Australians should limit their intake of 'carcinogenic' red meat while eating more fruit, vegetables and whole grains, say experts.
Australians don't need to stop eating red meat but should limit their intake, say experts responding to international research showing it can cause cancer.
A World Health Organisation review has found that processed meats like sausages and ham cause bowel cancer, and red meat "probably" does too.
WHO's International Agency for Research on Cancer (IARC) analysed 800 studies from around the world.
Cancer Council Australia recently released research estimating that more than 2600 bowel cancers diagnosed nationally in 2010 were attributable to processed and red meat consumption.
The organisation's Kathy Chapman on Tuesday said red and processed meats were associated with around one in six bowel cancers diagnosed in Australia.
"It might be the high fat content, the charring in the cooking process or big meat eaters missing out on the protective benefits of plant-based foods or a combination of these factors," she said.
"Whatever the mechanism, eating more fruit, vegetables and whole grains can help you to moderate your intake of processed and red meats and can also help to protect against cancer."
The National Health and Medical Research Council's recommends people eat no more than 65 to 100 grams of cooked red meat, three-to-four times a week.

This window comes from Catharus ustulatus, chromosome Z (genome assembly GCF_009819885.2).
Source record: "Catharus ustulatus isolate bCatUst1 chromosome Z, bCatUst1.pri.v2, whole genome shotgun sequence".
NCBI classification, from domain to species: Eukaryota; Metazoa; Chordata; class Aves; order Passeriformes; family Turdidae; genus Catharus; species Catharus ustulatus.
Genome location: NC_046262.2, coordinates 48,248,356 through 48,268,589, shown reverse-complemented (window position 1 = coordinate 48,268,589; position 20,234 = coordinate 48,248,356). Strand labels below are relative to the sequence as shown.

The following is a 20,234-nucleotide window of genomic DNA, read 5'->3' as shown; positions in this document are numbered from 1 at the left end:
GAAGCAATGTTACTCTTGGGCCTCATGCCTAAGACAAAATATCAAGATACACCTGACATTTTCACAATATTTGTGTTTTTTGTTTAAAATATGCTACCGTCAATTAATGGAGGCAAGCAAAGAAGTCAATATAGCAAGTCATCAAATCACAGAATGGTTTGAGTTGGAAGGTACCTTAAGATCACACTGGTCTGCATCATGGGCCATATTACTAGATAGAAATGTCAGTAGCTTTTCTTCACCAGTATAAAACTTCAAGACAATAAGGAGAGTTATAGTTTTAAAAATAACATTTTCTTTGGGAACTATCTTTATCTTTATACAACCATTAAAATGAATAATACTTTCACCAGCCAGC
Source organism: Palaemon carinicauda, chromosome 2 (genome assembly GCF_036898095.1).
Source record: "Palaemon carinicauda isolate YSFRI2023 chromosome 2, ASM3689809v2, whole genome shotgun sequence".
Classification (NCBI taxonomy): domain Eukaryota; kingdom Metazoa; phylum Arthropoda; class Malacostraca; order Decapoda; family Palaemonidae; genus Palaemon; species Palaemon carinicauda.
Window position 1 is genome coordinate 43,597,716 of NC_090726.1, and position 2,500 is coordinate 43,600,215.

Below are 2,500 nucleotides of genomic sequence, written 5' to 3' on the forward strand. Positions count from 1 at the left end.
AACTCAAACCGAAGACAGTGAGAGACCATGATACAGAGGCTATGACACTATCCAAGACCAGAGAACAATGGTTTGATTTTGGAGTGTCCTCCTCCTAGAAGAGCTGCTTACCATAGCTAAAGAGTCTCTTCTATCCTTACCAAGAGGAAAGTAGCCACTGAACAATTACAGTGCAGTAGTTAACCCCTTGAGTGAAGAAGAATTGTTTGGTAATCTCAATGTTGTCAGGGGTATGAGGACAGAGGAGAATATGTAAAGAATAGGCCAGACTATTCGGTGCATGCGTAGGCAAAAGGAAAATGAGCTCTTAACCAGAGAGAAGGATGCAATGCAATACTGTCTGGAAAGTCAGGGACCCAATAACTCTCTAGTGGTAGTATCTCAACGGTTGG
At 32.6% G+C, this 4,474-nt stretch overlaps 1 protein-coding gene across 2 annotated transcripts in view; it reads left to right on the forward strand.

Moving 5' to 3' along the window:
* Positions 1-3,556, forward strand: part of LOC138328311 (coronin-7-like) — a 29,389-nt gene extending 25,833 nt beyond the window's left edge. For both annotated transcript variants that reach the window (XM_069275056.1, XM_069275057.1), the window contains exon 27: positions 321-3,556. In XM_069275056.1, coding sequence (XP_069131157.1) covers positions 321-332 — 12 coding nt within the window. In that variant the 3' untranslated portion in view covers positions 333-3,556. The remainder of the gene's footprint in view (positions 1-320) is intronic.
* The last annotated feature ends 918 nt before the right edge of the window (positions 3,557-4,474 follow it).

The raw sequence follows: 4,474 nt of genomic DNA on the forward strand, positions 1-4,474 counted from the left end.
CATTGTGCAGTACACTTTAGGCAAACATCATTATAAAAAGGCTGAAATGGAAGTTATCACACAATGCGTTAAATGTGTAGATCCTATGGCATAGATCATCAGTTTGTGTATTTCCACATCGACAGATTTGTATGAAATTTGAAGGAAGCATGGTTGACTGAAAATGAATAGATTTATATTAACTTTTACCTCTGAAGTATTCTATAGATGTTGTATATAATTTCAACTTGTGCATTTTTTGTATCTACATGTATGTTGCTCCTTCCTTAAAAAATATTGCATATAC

Ms Chapman said lean red meat was a source of iron, zinc, vitamin B12 and protein, but heavily processed meat was nutrient poor by comparison.
But she also said the red meat risk should be put in a context, noting the Australian research had found 11,500 cancer cases each year are caused by tobacco, 3900 were linked to obesity and overweight and 3200 to alcohol
UNSW Professor Bernard Stewart, who chaired the IARC review group, says the evidence didn't support complete abstinence from red meat.
"We aren't recommending a ban on bacon or taking the beef off the barbecue altogether," he said.
"But this latest advice should help make Australians more aware of the cancer risks associated with long-term excess red meat and processed meat consumption."
Agriculture Minister Barnaby Joyce said Australians shouldn't be concerned by the WHO research.
"If you got everything that the WHO said were carcinogenic and took it out of your daily requirements, well, you are kind of heading back to a cave," he told ABC radio.
Veterans Affairs Minister Stuart Robert said the answer probably lay in the middle.
"I like bacon and eggs and you can't have a good Saturday morning breakfast with the kids without bacon and eggs, but I wouldn't be eating it every day," he told Sky News.
"Everything in moderation and generally you don't have a problem."
Meat & Livestock Australia noted the nation's red meat dietary guidelines, saying its consumption can be part of a healthy, balanced diet.
"Red meat such as beef and lamb is a critical, natural source of iron and zinc, vitamin B12 and omega-3 - essential nutrients needed to keep the body and brain functioning well," a spokesman said.
"Children and women are eating less than the recommended amount of red meat and one in five women have some form of iron deficiency.
"When it comes to prevention of cancer and other chronic diseases such as heart disease and diabetes, the evidence suggests a healthy, balanced diet and active lifestyle is critical - focusing on only one kind of food is not enough."